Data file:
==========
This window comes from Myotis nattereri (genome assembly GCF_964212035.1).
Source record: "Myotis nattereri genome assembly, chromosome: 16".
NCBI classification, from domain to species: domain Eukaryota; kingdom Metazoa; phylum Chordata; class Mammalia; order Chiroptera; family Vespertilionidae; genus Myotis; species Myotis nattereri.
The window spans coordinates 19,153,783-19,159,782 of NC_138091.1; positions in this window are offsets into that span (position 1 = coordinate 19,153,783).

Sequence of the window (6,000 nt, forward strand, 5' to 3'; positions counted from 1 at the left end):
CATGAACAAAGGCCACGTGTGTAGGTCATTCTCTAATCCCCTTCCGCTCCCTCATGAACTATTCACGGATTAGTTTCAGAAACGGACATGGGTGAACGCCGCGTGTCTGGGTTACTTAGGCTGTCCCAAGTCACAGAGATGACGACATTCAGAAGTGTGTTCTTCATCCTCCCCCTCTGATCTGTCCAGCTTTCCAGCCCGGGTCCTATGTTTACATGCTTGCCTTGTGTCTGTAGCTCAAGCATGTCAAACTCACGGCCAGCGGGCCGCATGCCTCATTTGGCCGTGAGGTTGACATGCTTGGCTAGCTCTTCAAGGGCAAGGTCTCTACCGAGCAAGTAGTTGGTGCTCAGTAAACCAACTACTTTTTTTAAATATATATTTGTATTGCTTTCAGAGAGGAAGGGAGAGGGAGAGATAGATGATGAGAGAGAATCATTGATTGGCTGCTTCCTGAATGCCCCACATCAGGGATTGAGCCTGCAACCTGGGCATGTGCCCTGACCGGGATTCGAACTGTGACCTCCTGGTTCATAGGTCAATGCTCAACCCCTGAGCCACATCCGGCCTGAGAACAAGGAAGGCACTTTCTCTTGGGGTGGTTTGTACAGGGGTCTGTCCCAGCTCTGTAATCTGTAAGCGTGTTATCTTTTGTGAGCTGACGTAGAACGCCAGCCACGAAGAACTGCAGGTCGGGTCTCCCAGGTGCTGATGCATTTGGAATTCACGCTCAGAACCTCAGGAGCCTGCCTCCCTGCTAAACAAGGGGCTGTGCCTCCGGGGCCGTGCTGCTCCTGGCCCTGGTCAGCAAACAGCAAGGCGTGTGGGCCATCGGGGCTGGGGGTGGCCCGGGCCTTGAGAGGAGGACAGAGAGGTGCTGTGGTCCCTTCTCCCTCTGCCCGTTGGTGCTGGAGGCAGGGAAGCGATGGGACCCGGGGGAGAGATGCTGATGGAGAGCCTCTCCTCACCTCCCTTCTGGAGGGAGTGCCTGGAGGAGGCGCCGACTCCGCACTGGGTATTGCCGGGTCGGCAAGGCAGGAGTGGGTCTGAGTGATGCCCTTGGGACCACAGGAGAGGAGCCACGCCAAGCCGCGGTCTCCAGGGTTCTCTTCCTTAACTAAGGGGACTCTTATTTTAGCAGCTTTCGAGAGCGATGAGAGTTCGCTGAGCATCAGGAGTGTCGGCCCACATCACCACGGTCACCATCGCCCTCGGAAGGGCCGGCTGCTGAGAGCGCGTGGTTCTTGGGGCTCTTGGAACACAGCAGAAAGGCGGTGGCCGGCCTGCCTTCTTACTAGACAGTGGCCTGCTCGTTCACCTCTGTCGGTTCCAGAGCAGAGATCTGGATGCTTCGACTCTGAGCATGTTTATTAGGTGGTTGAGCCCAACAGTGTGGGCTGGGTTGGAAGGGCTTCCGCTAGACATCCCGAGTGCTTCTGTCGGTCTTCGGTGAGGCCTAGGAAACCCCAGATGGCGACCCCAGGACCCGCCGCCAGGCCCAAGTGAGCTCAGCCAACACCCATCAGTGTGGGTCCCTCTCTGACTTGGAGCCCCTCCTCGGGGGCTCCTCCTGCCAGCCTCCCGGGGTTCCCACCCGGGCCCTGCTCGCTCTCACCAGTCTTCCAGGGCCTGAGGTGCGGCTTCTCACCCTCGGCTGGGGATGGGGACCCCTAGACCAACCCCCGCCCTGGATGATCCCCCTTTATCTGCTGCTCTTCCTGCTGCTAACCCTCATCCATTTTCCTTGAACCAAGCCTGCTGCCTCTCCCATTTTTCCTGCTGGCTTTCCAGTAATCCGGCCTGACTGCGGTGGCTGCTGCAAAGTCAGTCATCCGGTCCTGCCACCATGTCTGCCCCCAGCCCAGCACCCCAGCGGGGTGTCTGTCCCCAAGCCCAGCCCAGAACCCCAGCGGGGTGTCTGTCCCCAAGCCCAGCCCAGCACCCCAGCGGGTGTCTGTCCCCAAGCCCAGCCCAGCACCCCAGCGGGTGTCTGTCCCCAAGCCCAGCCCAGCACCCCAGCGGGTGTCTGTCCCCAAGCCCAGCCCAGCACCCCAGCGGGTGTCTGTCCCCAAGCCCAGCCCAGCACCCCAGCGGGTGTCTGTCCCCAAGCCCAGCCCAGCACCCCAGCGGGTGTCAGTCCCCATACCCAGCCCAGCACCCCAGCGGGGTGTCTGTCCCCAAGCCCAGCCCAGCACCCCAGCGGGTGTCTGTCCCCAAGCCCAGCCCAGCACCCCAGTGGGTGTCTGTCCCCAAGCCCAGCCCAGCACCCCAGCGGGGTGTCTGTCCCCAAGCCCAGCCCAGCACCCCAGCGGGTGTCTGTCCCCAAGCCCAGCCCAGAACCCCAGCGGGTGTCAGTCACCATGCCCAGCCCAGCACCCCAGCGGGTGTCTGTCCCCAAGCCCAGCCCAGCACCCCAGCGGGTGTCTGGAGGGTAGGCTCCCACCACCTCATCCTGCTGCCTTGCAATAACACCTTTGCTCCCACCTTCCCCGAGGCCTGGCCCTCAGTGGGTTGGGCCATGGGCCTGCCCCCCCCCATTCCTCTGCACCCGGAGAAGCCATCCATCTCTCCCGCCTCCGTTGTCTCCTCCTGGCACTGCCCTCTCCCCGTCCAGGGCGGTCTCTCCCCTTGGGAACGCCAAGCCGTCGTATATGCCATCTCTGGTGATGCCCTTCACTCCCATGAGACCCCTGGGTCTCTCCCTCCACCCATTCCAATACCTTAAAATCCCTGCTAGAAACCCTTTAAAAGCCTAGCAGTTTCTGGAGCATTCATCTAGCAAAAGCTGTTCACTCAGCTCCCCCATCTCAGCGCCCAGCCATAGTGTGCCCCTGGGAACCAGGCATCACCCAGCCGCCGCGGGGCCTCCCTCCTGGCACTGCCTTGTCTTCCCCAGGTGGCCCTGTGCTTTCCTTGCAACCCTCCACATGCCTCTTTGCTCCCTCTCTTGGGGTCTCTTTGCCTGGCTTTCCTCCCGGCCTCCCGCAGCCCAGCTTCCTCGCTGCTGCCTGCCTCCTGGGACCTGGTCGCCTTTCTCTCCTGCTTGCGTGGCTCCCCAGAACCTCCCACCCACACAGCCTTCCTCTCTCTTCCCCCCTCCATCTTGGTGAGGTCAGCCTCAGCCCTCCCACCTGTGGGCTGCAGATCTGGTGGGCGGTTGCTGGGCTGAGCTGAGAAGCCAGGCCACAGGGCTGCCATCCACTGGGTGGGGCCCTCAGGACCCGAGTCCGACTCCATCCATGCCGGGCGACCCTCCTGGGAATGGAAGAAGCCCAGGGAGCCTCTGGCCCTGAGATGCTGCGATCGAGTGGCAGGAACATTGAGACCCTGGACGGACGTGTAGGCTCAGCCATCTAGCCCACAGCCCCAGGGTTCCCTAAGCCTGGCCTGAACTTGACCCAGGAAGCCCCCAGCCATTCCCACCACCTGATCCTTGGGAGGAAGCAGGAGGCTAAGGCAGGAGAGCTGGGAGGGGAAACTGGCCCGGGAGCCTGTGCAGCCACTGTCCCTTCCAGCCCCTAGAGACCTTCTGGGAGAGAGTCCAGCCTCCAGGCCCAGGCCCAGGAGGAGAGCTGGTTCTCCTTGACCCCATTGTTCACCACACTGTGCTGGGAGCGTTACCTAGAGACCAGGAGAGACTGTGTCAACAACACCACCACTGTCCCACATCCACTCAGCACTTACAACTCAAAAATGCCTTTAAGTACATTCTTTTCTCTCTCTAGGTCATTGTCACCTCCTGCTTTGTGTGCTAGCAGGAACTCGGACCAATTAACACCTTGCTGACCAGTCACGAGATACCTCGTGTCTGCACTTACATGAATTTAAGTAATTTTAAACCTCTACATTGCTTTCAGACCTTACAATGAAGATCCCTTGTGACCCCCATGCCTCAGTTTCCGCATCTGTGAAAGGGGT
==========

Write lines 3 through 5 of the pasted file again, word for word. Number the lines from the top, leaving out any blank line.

NCBI classification, from domain to species: domain Eukaryota; kingdom Metazoa; phylum Chordata; class Mammalia; order Chiroptera; family Vespertilionidae; genus Myotis; species Myotis nattereri.
The window spans coordinates 19,153,783-19,159,782 of NC_138091.1; positions in this window are offsets into that span (position 1 = coordinate 19,153,783).

Sequence of the window (6,000 nt, forward strand, 5' to 3'; positions counted from 1 at the left end):